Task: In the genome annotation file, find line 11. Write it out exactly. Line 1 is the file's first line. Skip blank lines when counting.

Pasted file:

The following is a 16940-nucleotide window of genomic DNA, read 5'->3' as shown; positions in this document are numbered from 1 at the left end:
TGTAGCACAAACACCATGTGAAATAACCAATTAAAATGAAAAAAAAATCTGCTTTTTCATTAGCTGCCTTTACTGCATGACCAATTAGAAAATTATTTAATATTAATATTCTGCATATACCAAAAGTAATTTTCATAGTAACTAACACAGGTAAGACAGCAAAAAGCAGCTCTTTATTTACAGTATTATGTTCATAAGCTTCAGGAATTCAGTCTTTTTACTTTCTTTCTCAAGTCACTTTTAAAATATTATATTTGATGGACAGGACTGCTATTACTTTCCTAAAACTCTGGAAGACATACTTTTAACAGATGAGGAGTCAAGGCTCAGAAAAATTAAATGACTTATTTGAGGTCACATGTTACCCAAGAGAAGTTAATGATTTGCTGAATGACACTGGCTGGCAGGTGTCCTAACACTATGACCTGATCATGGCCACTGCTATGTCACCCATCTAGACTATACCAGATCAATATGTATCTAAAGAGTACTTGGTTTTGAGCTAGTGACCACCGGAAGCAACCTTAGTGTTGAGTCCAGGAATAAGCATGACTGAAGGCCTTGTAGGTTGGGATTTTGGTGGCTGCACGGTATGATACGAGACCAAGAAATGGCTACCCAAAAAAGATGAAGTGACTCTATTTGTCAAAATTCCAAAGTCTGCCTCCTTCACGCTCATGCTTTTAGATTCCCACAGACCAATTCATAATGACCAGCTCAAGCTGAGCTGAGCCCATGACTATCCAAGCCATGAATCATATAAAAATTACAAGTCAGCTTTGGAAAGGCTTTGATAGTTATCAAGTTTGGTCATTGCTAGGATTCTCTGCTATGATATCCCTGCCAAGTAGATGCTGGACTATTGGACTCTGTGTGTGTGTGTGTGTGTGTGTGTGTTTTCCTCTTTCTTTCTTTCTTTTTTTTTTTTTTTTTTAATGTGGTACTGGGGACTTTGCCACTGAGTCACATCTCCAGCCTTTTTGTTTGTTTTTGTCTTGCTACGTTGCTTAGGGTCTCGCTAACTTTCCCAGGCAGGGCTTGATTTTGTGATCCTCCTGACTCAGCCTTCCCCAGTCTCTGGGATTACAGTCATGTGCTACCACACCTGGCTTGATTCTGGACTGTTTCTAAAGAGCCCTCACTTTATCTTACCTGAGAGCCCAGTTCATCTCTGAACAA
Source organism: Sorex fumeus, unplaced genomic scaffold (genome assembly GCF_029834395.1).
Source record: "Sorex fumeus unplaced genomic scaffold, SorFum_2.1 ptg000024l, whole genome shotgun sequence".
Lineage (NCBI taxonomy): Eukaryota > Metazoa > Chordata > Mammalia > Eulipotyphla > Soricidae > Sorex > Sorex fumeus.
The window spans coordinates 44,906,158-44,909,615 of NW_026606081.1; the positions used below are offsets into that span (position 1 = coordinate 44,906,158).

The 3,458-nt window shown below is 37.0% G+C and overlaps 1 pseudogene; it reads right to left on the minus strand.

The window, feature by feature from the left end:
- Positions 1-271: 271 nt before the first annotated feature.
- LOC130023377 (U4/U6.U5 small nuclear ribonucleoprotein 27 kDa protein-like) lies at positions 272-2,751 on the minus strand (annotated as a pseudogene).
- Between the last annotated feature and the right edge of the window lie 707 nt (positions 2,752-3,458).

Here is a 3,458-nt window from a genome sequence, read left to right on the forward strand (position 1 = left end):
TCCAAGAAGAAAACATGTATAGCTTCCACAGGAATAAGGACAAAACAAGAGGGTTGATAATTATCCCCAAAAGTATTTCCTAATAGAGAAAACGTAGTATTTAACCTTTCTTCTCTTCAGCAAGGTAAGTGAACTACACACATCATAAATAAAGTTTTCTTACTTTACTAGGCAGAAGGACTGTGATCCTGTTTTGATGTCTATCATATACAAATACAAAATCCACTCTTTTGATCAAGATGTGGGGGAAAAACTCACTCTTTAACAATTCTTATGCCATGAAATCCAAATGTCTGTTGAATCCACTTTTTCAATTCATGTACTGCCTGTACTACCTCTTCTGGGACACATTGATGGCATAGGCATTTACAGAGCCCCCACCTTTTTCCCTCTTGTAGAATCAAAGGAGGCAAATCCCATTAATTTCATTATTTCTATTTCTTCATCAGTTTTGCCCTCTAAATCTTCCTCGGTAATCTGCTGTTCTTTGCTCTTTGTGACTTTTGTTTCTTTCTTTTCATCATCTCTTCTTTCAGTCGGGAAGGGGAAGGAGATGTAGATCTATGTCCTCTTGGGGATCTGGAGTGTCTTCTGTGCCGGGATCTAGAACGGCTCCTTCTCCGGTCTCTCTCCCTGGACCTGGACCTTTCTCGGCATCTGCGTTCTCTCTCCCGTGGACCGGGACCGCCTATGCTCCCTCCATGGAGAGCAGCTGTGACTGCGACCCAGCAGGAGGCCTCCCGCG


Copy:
- Between the last annotated feature and the right edge of the window lie 707 nt (positions 2,752-3,458).